Planting Container Roses
If you have stored your container roses for a few days, soak the roots in water again before planting. If the rose canes are longer than 8 to 10 inches, prune them back to about 6 inches to help the plant concentrate on developing the roots.
- Dig a hole 12 to 18 inches deep. Make sure it is wide enough to allow the plant’s root system to easily develop after planting. This will make a stronger plant. Loosen the bottom and sides with your shovel.
- Fill the hole with water. It should drain in one hour. If it doesn’t, dig deeper and improve the drainage, or mound the soil and plant the rose in a raised bed. Work in one part organic material such as peat moss, leaf mold, compost, sawdust, or well-rotted manure, to two parts soil. A pH of 6.5 is best for roses. We’ll be happy to help you is your soil needs adjusting.
- Trim off any broken roots or stems. Build a mound of soil in the hole to support the roots and hold the plant at the proper height, with the bud union at ground level.
- Holding the plant firmly in place, fill the hole two-thirds full of soil mixture and tamp down lightly to remove any air pockets. Fill with water and let soak in, then fill the hole with soil mixture and firm gently.
- Your plants will leaf out faster if you mist the canes with water as often as possible while they are getting started. Roses need plenty of moisture, both above and below the soil, to fully develop in their new location
It’s important to replace the nutrients your roses take from the soil through the growing season. Once your roses are fully leafed out, apply a balanced fertilizer to each plant, in a circle a foot or two from the base of the plant. Here is a basic schedule for rose fertilizing:
- Fertilize when plants are in full leaf.
- Fertilize again after the first bloom.
- Fertilize 6 weeks before the anticipated first frost. (But not after Sept. 1 in most areas.)
- For the proper hardening of canes in the winter, do not fertilize late in the fall.
We prune roses to promote their health, vigor and to give them direction – to tell them how and where to grow. Pruning give the plants a shape, a style, removes unproductive wood and provides good air circulation.
When to Prune:
The best time to prune is before new growth starts in the spring, sometime after the last killing frost. Once the growth is 2 to 3 inches long, you should not prune, since there can be significant damage from breakage. Fall pruning is necessary only when plants are extremely tall, to prevent wind damage during the winter.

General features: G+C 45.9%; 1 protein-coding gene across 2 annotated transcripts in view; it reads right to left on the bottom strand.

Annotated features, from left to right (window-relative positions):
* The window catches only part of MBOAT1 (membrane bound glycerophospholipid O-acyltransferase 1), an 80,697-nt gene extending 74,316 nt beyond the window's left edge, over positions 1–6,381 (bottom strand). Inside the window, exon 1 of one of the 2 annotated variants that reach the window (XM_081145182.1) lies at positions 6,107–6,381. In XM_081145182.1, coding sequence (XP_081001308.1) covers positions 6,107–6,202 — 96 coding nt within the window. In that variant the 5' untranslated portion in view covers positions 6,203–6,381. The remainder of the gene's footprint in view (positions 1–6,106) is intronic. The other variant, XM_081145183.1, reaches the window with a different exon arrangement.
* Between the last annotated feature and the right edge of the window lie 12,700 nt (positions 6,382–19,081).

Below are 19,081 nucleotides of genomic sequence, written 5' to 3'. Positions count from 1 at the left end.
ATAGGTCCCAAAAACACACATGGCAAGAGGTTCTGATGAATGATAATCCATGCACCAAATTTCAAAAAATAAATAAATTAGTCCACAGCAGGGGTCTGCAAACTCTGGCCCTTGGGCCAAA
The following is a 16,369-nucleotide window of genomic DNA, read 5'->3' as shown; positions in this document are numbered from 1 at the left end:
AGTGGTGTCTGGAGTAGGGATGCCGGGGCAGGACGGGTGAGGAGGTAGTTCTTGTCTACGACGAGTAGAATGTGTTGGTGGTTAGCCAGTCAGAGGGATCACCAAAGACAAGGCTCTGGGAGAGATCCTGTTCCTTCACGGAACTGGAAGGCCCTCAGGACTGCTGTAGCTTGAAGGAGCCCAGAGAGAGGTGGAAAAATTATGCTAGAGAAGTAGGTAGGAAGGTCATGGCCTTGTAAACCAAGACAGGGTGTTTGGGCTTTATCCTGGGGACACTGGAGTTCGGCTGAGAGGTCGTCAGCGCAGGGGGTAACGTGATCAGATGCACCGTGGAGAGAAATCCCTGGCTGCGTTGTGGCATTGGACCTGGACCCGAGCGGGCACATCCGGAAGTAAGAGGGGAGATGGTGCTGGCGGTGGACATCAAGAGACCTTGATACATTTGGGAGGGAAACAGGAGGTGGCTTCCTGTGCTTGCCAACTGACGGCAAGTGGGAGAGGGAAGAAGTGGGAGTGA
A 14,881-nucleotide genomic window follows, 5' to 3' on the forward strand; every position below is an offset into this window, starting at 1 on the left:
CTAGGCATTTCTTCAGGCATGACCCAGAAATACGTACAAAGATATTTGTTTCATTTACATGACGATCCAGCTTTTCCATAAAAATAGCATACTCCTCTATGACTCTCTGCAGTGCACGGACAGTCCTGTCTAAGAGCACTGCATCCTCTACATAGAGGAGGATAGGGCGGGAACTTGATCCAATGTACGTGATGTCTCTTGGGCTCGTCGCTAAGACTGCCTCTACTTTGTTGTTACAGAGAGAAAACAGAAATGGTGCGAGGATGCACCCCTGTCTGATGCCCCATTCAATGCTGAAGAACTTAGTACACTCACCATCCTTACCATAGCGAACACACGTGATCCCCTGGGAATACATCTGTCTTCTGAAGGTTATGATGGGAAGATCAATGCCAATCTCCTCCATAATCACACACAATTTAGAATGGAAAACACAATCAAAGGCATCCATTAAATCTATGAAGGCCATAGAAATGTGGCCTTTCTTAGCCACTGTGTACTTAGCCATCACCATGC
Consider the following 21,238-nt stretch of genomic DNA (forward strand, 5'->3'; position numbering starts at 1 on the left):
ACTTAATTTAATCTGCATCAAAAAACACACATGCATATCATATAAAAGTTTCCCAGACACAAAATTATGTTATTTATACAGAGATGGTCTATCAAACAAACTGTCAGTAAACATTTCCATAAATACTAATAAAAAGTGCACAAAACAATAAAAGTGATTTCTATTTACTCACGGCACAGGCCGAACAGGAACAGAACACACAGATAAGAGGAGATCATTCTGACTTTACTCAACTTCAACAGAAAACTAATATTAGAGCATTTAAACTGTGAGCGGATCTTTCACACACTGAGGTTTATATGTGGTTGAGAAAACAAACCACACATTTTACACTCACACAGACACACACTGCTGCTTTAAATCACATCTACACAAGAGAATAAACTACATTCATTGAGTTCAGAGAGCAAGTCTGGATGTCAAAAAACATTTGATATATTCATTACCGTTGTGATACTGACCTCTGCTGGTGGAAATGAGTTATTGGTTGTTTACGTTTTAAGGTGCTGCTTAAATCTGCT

Use any pruning shears designed for roses. A 2-inch blade gives the best results, or use long handled lopping shears for larger canes.
What to Prune:
Weak or diseased canes. Winter-damaged wood, which looks brown on the outside, light brown and dry when cut, should be cut off 1 to 2 inches below the damage. Any branch crossing or rubbing another should be removed – always leave the newest, healthiest cane.
When in Doubt:
As a general rule, if you’re not sure what to cut, wait. You can always make more cuts later when the bush has leafed out and you can see its shape more easily.
How to Prune:
- Trim twiggy top growth by about a third so you can see the structure of your plant.
- Take out dead wood, canes that cross the center of the bush, and any shoots (suckers) growing below the bud union.
- Shape the plant by removing some canes. You are safe in cutting back to 5 – 10 strong canes.
- Cut 1⁄4” above dormant bud eyes that face the outside of the bush. New growth will come from these eyes.
- Any shoot that grows from below the bud union of a grafted rose bush is called a sucker. These should be removed, since a sucker will not produce the same bulbs as the upper part of the plant, and will rob it of strength.
To help reduce dieback and protect canes for borers, paint the pruned ends with a commercial cane sealer, white household glue or clear nail polish after cutting. This is added protection against disease.
Tips for Great Cut Roses:
Cut roses in early morning when the moisture level and sugar content are highest. Use a sharp pruner or knife. Make an angle cut just as the outside petals begin to open. Always leave at least two sets of five leaflets on each stem, so new flowers will develop.
Remove thorns and leaves which will be below water level in the vase, and immerse in warm water. Recut stems under water. Add a floral preservative to the water to make blooms last longer.
For more beautiful blooms, pinch out smaller buds leaving only the top bud. This will concentrate the plant’s energy in to producing fewer but larger blooms.